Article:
Jun 24th 2019
Weekly News Roundup
Agile is the new bright shiny object in business and increasing numbers of companies are jumping on the agile bandwagon. Based on new ways of working guided by the Agile Manifesto and authored by Jeff Sutherland, the hype is not without justification. Agile delivers results that are hard to argue—increasing velocity and output while reducing development time and increasing customer satisfaction.
Because a fundamental tenet of agile is putting people over processes, HR systems are key to agile success. Whether you’re an HR professional contributing to your organization’s strategy or a leader shaping expectations for your internal HR partners, these are ways HR can help agile succeed:
Inspire New Thinking
HR professionals increasingly have a “seat at the table” and a strategic role in the business. Part of this role should be to provoke new thinking and make some waves—in a good way. HR can contribute to success with agile by staying aware of context and trends, and by bringing new thinking to the organization at all levels. While other functions may stick to their core competencies, a fundamental value of HR can be expanding viewpoints—in terms of policies, practices, talent approaches and especially as it relates to new methodologies like agile.
Start With People
While positive culture and attention to people practices must be the responsibility of every leader and department within an organization, HR has a unique role to play in ensuring organizations put people first. Agile succeeds when people come before process and have primary importance within teams and work approaches. Beyond the obvious role of advocating for people, HR can find ways to empower people and give them more choice and control in their assignments, their development path and even their hours of work.
Foster Team Accountability
Because agile teams work so closely together and manage their tasks with high levels of transparency (think: story cards and Kanban boards), there is nowhere to hide in an agile team. Likewise, the most effective agile teams see colleagues helping each other and adapting constantly to cover workloads, apply team members’ skills and develop individual and team capabilities. HR can support this effort by ensuring performance management systems are based on team performance more than individual performance and feature teams comparing their performance to their own output over time, rather than to that of other teams.
Recently we have seen two interesting reports come out of the OECD.
Both give us valuable insight into how the world of work looks right now and how it could look in the future. The first, the Employment Outlook on the Future of Work, touched on a wide variety of topics relating to how technology, demographic change and an evolving labour market are affecting the world of work, and how the dangers of these changes can be mitigated.
This report stresses that we should not be bracing ourselves for a jobless future, estimating that in the UK just 12% of jobs could be completely automated in the next 15-20 years. However, a further 26% could change significantly, creating both new methods for completing tasks and new jobs. Alongside this, innovation and disruption from new businesses, as well as the changing preferences of workers, mean that more flexible ways of working are becoming more prevalent: over a third of workers are now in non-standard employment. When we add in the UK’s ageing population, it becomes clear that the labour market could look very different in a generation’s time.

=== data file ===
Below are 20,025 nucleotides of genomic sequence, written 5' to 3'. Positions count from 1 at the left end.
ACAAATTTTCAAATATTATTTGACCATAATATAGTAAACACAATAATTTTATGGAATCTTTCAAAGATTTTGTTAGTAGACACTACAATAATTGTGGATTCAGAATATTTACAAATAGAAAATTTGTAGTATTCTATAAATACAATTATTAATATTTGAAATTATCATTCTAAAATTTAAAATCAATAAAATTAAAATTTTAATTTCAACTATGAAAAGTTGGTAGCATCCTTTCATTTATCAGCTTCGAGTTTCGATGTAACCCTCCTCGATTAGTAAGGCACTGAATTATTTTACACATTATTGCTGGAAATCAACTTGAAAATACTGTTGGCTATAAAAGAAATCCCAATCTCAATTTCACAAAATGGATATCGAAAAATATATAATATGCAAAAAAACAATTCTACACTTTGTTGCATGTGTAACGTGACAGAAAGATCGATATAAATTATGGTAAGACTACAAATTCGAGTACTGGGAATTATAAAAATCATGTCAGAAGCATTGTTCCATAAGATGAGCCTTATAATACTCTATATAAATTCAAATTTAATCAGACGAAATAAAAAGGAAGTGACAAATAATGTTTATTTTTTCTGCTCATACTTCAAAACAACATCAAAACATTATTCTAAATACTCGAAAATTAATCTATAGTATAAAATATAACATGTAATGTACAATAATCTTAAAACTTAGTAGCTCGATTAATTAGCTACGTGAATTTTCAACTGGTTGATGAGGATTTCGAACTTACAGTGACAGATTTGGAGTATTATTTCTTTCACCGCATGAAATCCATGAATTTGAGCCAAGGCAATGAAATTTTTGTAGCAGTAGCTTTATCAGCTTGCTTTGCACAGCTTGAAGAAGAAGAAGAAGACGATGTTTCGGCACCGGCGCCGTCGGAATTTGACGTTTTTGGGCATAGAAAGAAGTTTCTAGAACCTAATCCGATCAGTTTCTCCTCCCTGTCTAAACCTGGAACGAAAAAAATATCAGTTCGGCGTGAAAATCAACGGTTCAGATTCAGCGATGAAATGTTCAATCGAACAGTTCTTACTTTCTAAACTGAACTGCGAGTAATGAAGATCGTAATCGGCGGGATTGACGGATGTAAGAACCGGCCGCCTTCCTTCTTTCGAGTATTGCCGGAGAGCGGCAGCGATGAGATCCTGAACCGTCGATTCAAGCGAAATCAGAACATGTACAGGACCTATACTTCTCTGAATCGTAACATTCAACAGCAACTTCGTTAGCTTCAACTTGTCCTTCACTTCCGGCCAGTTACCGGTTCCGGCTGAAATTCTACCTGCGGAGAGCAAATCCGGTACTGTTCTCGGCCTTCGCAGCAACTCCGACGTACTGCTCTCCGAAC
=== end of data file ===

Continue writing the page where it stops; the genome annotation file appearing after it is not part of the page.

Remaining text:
This transition will undoubtedly come with a number of challenges; some are already affecting us today. Many people will have to be retrained or upskilled, either because their role has been automated or just to keep pace with the changes to their current role.
Worryingly, the Employment Outlook found that six in ten workers currently lack basic IT skills, which are essential for many emerging jobs. In addition, the OECD’s Skills Outlook, published in May, found that only 37% of workers in the UK have good literacy and numeracy skills, ranking it 16th out of 29 countries behind Estonia (11th) and Slovakia (9th).
The Skills Outlook also found that 14% of UK workers are in jobs at high risk of automation and need access to training if they are to transition to a lower-risk position – that’s compared to an OECD average of 11%. Both reports stressed that lower-skilled workers, older workers and people from working class backgrounds tend to be at a higher risk of automation in their roles, and yet it is these groups who are least likely to participate in training and adult learning. Research from the Social Mobility Commission in the UK backs up these findings.
All this points to a worrying state of affairs, but as the Employment Outlook indicates there are measures we can put in place to mitigate the dangers. It is essential that all workers have more opportunities for training and retraining throughout their careers, but adult learning and training must be targeted at those who are in more vulnerable positions, for example by incentivising employers to train groups who are more at risk. We must also tackle unequal access to training for people in non-standard work, including agency workers: the REC is continuing to push for reform to the apprenticeship levy to allow recruitment agencies to do just that.
The Future of Work is Now, HR Exchange Network
It wasn’t too long ago work looked like exactly what you would expect: an open office space with desks and/or cubicles lining the walls or throughout the space. Conference rooms were nearby and the break room was always bustling.